Simulationism is fairly straightforward.  Videogames such as, well, The Sims, as well as the various versions of Civilization, the Fallout and Elder Scrolls series, and many others provide strong support for the sort of player activities which characterize the Simulationist Creative Agenda.

On the interactive fiction side, games like Savoir Faire, Delightful Wallpaper, and Rover’s Day Out can be very enjoyable to Simulationist players.  The fun comes from observing the simulation, exploring it, learning its rules, and applying those rules to bend it to your will.

Gamism is also fairly straightforward.  Any game which might reasonably support a competition probably has good Gamist support.  So we have classics like Tetris and Pac-Man, all manner of first-person-shooters, and so forth.

Gamist interactive fiction is more unusual.  Games with lots of puzzles, particularly very hard ones, can be enjoyed by Gamists.  I would put Varicella and The Duel That Spanned the Ages into this category, among others.

I may be in danger of implying a false mutual-exclusivity here.  Such is the danger with my increasingly-loose usage and abuse of the terminology.  It’s possible to play Civilization with a Gamist bent, and one can play Varicella while pursing a Simulationist agenda.

Back to Narrativsm

Finally, we arrive at the burning question of the hour, which is:  are there any Narrativist interactive fiction games out there?

My description of Narrativism was pretty weak, so let me start (again) there:

Narrativism is the agenda of Addressing the Premise and producing Theme.

A Premise in this sense is a problematic aspect of the human condition.  Some examples include:

* Is the life of a friend worth the safety of a community?
* Can love overcome all obstacles?
* Does faith lead to salvation, or destruction?

One of the big deals with Narrativism is that the Premise must be answered through play; it cannot be pre-determined.

Consider a game like Photopia.  It’s a good game, I would say; it was worth experiencing.  Is it Simulationist?  I don’t think it’d be very enjoyable if I used it in pursuit of a Simulationist agenda; there’s not really enough game in there.  Similarly, it’s hard to consider it a Gamist piece, either.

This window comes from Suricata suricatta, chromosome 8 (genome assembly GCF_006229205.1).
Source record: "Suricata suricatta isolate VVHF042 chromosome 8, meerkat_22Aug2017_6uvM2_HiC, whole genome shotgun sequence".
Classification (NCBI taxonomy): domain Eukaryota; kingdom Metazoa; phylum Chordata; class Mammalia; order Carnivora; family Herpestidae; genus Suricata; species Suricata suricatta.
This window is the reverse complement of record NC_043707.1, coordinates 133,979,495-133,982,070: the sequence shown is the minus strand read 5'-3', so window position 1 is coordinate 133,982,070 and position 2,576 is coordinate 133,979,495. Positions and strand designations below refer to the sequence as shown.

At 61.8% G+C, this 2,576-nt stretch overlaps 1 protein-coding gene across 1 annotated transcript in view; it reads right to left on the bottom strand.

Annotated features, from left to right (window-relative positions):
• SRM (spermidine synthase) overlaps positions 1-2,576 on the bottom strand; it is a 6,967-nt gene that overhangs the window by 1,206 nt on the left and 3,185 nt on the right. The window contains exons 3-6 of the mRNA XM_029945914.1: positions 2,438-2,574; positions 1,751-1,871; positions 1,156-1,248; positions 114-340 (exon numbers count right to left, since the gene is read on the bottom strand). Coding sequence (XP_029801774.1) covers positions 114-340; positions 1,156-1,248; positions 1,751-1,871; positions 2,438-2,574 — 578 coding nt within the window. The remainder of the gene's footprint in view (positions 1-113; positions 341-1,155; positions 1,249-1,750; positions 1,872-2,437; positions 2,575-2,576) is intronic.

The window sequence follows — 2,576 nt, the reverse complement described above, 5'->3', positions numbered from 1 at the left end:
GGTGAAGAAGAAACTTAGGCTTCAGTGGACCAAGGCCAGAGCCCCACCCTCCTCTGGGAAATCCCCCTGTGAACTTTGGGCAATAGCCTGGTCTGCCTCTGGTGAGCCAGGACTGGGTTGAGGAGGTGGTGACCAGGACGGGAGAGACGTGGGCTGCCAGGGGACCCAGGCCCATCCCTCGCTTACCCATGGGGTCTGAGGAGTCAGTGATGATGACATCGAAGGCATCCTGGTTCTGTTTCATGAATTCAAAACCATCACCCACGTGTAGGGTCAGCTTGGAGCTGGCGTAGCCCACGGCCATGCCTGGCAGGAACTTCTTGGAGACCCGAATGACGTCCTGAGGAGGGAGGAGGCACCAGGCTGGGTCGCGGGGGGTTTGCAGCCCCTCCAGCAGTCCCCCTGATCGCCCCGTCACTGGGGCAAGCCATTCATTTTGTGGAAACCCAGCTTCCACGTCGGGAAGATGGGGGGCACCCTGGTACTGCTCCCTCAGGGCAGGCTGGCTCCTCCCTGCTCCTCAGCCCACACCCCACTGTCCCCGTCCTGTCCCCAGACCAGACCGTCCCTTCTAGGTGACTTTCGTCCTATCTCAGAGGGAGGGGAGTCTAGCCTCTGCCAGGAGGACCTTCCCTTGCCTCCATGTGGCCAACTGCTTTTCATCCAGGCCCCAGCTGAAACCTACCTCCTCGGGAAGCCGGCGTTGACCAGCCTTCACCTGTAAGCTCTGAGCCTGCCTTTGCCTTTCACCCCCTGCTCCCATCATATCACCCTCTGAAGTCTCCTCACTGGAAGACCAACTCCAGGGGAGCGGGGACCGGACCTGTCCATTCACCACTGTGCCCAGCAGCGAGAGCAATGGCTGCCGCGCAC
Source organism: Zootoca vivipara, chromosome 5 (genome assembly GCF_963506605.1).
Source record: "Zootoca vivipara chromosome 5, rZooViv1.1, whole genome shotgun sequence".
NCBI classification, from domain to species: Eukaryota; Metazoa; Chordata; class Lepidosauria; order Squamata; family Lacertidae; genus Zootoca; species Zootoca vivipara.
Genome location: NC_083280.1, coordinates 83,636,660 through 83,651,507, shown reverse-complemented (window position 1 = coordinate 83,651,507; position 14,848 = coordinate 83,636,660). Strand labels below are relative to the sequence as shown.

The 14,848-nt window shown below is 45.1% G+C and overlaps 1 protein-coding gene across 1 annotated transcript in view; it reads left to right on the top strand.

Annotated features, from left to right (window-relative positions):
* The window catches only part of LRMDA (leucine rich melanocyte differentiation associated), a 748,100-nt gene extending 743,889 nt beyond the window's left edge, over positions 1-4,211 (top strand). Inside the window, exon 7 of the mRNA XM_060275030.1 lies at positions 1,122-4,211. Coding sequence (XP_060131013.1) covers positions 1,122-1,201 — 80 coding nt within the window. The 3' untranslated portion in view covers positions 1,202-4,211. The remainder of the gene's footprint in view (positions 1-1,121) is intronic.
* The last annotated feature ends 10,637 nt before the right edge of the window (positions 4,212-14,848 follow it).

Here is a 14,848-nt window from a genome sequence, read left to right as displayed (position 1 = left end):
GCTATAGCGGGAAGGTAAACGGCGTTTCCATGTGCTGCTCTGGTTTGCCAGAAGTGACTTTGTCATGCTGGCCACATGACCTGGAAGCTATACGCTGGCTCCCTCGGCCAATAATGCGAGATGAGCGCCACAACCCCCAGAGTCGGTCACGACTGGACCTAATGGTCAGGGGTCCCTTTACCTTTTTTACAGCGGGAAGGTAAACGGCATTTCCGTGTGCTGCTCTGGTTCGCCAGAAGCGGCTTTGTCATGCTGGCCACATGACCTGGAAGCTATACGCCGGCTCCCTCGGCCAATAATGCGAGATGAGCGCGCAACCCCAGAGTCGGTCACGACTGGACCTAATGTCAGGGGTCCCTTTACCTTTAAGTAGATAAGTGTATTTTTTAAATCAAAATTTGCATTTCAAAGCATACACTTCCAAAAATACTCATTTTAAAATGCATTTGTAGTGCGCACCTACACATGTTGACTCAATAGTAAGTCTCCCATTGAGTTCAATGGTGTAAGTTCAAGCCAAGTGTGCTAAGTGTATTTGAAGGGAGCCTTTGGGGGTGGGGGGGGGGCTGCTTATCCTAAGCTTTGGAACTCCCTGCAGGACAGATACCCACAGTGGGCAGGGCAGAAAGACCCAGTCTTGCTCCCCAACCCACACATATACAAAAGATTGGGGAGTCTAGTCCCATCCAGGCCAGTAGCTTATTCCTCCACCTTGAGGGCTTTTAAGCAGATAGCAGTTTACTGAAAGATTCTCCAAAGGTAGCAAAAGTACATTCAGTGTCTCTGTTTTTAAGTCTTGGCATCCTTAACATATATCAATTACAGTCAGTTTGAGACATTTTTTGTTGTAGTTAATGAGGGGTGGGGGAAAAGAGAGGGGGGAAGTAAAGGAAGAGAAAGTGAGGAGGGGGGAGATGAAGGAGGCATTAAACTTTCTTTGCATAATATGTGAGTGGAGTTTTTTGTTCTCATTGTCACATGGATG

Can a player pursue the Narrativist Creative Agenda through it?  It depends to what degree you think the author is demonstrating his own predetermined Premise to you, and how much freedom you, as a player, have to decide the Premise on your own.  I don’t think I’m being too controversial when I say that the Premise of Photopia has been written and expressed by the author, though.

If you skipped everything else, here’s the conclusion

In the general case, interactive fiction tends to be much like regular static fiction when it comes to Narrativism.  In a standard novel, the Premise is not a question — it’s a statement, by the author.  Yes, the life of a friend is worth the safety of a community.  The novel serves to prove that, in its own specific case, the Premise stands.

So, on its face, it would appear that we’re out of luck when it comes to Narrativist interactive fiction.  It does not seem to be technically possible to pursue that particular Creative Agenda.

However, as I’ve mentioned before, we’ve been playing pretty loose with our terminology, and perhaps it’s all caught up with us.  It’s not possible for any game to be literally Narrativist, nor is it possible for any person.

Narrativism merely describes a category of answers to the questions of: why am I playing this game?  Why do I find it fun?  It seems fair to me to say that a Narrativist game is nothing more or less than a game that’s likely to be enjoyed by people who tend to pursue the Narrativist Creative Agenda.

If we accept that, then I think there is Narrativist interactive fiction after all.  It includes works that are primarily concerned with Premise, with addressing and advancing the Premise, and with drawing the player into complicity.

Interactive fiction is particularly well-suited to advancing the author’s Premise, because it affords the reader the unique opportunity to become complicit in the story.  You may wish dearly to believe that, for example, theft is never justified.  But, with skill, a good work of interactive fiction can cajole you into going along with a theft.  Or it can go very badly — it’s very hard to like an otherwise stellar work if you find yourself deeply offended by its Premise.  Such are the risks involved.

Examples of such games include Floatpoint, Slouching Towards Bedlam, and Vespers.